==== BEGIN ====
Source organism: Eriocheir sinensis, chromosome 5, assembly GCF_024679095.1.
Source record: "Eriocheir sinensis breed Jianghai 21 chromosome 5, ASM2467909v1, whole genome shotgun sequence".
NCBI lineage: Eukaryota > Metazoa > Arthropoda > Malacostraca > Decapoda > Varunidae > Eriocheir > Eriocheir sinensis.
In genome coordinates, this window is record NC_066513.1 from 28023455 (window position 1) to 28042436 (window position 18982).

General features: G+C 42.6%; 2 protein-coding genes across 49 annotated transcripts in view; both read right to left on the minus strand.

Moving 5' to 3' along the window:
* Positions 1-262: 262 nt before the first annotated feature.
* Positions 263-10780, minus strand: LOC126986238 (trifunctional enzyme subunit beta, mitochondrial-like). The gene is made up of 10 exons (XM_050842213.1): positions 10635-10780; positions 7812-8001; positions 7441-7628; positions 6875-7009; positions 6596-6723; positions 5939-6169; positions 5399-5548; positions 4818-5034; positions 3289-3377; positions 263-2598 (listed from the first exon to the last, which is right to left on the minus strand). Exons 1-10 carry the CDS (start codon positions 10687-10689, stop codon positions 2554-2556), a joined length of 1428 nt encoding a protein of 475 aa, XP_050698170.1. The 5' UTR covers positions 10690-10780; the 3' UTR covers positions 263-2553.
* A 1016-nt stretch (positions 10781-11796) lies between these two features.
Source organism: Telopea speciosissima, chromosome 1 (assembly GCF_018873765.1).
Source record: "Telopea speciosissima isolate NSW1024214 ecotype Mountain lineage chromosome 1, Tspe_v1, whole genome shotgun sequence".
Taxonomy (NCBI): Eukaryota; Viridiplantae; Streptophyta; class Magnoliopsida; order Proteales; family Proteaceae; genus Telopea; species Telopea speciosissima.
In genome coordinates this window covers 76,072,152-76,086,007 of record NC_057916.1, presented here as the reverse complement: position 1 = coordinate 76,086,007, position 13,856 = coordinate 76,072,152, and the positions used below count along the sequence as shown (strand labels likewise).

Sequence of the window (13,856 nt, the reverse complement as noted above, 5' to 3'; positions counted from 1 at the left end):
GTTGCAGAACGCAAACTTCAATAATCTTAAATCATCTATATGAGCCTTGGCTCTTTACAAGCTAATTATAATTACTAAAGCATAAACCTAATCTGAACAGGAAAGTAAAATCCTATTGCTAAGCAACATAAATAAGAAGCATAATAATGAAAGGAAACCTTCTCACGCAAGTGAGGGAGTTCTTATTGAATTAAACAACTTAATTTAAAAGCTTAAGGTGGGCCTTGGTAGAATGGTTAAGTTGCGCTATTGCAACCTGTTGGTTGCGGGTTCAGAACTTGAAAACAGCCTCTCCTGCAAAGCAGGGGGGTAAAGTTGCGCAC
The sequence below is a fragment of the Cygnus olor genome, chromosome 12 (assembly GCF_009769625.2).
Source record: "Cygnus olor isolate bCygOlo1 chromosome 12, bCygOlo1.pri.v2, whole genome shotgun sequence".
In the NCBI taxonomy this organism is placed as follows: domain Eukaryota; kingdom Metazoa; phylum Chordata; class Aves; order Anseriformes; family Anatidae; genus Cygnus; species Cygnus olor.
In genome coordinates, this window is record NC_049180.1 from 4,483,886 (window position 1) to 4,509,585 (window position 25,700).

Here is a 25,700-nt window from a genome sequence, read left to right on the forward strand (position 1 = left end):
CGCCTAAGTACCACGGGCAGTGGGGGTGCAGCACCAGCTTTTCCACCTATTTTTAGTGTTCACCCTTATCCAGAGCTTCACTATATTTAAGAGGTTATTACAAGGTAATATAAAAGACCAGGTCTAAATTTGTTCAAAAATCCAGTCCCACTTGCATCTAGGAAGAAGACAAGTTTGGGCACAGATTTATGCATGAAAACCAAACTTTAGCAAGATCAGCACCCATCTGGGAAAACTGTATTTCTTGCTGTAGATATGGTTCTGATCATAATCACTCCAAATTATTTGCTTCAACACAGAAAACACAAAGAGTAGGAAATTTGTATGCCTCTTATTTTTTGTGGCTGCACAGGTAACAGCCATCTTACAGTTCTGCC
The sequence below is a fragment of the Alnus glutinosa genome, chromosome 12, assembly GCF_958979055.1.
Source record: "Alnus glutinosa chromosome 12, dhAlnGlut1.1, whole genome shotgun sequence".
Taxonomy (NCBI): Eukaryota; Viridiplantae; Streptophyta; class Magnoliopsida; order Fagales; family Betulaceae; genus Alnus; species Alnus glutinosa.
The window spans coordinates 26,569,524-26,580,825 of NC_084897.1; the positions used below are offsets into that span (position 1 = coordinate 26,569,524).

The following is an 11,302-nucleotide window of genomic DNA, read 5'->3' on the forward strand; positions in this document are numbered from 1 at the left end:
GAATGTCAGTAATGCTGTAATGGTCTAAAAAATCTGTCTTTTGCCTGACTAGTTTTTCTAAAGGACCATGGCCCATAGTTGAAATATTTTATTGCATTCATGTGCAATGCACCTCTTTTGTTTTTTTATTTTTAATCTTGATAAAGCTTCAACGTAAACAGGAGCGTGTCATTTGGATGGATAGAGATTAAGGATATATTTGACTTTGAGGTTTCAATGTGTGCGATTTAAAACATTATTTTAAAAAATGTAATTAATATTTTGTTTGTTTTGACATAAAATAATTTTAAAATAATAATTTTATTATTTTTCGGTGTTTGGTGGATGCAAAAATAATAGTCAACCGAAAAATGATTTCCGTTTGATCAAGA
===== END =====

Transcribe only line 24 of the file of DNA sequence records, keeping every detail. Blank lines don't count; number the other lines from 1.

Taxonomy (NCBI): Eukaryota; Viridiplantae; Streptophyta; class Magnoliopsida; order Fagales; family Betulaceae; genus Alnus; species Alnus glutinosa.